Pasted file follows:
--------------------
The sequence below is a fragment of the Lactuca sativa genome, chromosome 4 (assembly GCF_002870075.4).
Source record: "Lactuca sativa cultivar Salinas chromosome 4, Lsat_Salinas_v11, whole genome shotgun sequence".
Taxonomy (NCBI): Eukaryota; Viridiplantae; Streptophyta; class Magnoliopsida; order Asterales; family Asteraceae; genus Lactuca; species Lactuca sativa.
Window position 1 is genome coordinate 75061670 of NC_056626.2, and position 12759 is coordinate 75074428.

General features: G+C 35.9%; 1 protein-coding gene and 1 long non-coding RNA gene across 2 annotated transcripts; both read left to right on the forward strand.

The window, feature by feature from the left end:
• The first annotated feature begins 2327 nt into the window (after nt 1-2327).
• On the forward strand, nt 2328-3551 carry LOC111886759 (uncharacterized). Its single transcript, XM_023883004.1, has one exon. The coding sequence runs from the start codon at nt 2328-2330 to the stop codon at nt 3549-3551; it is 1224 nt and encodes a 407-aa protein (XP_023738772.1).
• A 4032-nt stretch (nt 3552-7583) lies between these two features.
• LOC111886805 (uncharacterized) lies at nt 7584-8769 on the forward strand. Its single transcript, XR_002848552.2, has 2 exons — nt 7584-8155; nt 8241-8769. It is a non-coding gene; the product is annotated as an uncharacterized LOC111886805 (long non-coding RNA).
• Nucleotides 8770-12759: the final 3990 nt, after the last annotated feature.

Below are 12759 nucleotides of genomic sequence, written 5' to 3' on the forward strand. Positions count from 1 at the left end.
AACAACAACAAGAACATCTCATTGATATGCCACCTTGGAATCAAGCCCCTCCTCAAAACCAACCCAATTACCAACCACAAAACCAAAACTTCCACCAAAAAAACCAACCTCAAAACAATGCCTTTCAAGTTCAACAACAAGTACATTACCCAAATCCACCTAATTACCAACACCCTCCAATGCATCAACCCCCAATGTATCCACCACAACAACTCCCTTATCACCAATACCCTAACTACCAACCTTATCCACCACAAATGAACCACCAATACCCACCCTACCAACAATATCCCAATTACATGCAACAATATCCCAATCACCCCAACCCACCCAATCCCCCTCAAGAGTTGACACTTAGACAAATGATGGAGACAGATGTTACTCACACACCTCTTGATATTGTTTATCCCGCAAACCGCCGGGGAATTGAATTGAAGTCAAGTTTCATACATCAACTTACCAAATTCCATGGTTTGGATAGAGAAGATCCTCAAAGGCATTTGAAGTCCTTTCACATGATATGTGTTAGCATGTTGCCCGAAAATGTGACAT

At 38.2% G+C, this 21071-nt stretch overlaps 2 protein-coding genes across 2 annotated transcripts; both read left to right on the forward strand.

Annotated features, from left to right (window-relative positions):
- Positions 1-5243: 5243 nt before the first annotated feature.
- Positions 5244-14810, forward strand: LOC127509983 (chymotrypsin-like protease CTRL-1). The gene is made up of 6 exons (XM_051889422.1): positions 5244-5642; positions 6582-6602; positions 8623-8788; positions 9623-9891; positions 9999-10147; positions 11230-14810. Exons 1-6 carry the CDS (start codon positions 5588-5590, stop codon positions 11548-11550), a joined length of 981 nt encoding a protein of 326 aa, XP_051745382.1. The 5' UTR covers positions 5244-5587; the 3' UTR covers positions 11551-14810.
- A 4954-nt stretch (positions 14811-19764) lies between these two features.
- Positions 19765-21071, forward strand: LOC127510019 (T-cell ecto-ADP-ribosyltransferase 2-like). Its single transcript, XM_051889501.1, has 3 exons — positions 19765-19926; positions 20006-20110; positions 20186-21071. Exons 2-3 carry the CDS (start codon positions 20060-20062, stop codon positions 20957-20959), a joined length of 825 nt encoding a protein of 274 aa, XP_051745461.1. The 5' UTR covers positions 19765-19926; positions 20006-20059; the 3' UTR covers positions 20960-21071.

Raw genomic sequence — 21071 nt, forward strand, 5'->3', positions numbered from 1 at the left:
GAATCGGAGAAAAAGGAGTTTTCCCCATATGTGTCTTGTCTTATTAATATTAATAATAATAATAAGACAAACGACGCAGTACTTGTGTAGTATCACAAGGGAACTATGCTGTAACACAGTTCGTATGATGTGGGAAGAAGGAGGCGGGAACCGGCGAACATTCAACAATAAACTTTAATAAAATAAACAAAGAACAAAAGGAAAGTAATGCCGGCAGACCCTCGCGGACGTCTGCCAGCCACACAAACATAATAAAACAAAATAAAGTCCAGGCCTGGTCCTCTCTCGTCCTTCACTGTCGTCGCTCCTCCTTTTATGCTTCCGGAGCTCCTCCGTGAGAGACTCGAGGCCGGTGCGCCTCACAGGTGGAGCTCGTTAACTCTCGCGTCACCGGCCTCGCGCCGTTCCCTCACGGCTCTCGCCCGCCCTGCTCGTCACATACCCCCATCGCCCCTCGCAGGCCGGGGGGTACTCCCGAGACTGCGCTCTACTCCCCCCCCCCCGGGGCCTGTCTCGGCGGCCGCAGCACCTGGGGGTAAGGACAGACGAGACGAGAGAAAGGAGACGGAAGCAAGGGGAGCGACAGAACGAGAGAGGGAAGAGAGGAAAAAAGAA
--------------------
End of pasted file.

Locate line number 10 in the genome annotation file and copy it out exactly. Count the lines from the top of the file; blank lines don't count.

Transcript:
• LOC111886805 (uncharacterized) lies at nt 7584-8769 on the forward strand. Its single transcript, XR_002848552.2, has 2 exons — nt 7584-8155; nt 8241-8769. It is a non-coding gene; the product is annotated as an uncharacterized LOC111886805 (long non-coding RNA).